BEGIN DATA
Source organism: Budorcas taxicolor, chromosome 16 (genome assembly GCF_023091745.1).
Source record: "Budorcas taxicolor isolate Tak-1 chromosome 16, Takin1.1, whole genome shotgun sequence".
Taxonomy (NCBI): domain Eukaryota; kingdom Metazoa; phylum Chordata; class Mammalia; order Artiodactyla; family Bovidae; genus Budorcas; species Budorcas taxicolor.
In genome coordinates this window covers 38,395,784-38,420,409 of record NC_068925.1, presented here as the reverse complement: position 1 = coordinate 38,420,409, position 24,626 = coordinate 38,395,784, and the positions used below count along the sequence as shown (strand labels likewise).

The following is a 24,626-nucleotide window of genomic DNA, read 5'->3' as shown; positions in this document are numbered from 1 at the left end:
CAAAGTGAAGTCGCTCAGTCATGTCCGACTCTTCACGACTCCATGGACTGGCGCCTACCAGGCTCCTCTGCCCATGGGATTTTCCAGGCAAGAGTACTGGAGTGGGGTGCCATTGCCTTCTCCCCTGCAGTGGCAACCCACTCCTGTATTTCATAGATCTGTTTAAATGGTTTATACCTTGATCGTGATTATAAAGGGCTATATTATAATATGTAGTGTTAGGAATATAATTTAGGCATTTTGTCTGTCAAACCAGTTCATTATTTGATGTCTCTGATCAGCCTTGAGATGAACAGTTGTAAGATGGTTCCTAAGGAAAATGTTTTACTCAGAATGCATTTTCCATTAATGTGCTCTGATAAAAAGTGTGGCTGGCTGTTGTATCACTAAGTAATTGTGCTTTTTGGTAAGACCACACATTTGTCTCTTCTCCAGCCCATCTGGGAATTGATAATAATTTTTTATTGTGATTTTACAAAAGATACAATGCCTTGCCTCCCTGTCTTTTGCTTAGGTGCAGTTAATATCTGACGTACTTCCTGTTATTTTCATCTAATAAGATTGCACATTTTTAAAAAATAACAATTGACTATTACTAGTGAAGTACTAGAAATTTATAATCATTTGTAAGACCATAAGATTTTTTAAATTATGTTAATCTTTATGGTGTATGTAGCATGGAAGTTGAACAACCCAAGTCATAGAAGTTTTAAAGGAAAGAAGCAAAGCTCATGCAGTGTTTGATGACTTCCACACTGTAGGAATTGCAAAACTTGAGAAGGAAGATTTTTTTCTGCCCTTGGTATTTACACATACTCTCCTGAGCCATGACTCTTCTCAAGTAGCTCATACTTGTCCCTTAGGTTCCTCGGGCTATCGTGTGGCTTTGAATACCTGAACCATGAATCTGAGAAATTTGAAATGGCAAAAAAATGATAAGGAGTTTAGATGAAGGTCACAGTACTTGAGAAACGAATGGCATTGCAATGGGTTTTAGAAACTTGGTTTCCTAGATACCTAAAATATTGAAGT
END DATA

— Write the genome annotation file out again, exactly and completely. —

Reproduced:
Source organism: Budorcas taxicolor, chromosome 16 (genome assembly GCF_023091745.1).
Source record: "Budorcas taxicolor isolate Tak-1 chromosome 16, Takin1.1, whole genome shotgun sequence".
Taxonomy (NCBI): domain Eukaryota; kingdom Metazoa; phylum Chordata; class Mammalia; order Artiodactyla; family Bovidae; genus Budorcas; species Budorcas taxicolor.
In genome coordinates this window covers 38,395,784-38,420,409 of record NC_068925.1, presented here as the reverse complement: position 1 = coordinate 38,420,409, position 24,626 = coordinate 38,395,784, and the positions used below count along the sequence as shown (strand labels likewise).

The following is a 24,626-nucleotide window of genomic DNA, read 5'->3' as shown; positions in this document are numbered from 1 at the left end:
CAAAGTGAAGTCGCTCAGTCATGTCCGACTCTTCACGACTCCATGGACTGGCGCCTACCAGGCTCCTCTGCCCATGGGATTTTCCAGGCAAGAGTACTGGAGTGGGGTGCCATTGCCTTCTCCCCTGCAGTGGCAACCCACTCCTGTATTTCATAGATCTGTTTAAATGGTTTATACCTTGATCGTGATTATAAAGGGCTATATTATAATATGTAGTGTTAGGAATATAATTTAGGCATTTTGTCTGTCAAACCAGTTCATTATTTGATGTCTCTGATCAGCCTTGAGATGAACAGTTGTAAGATGGTTCCTAAGGAAAATGTTTTACTCAGAATGCATTTTCCATTAATGTGCTCTGATAAAAAGTGTGGCTGGCTGTTGTATCACTAAGTAATTGTGCTTTTTGGTAAGACCACACATTTGTCTCTTCTCCAGCCCATCTGGGAATTGATAATAATTTTTTATTGTGATTTTACAAAAGATACAATGCCTTGCCTCCCTGTCTTTTGCTTAGGTGCAGTTAATATCTGACGTACTTCCTGTTATTTTCATCTAATAAGATTGCACATTTTTAAAAAATAACAATTGACTATTACTAGTGAAGTACTAGAAATTTATAATCATTTGTAAGACCATAAGATTTTTTAAATTATGTTAATCTTTATGGTGTATGTAGCATGGAAGTTGAACAACCCAAGTCATAGAAGTTTTAAAGGAAAGAAGCAAAGCTCATGCAGTGTTTGATGACTTCCACACTGTAGGAATTGCAAAACTTGAGAAGGAAGATTTTTTTCTGCCCTTGGTATTTACACATACTCTCCTGAGCCATGACTCTTCTCAAGTAGCTCATACTTGTCCCTTAGGTTCCTCGGGCTATCGTGTGGCTTTGAATACCTGAACCATGAATCTGAGAAATTTGAAATGGCAAAAAAATGATAAGGAGTTTAGATGAAGGTCACAGTACTTGAGAAACGAATGGCATTGCAATGGGTTTTAGAAACTTGGTTTCCTAGATACCTAAAATATTGAAGT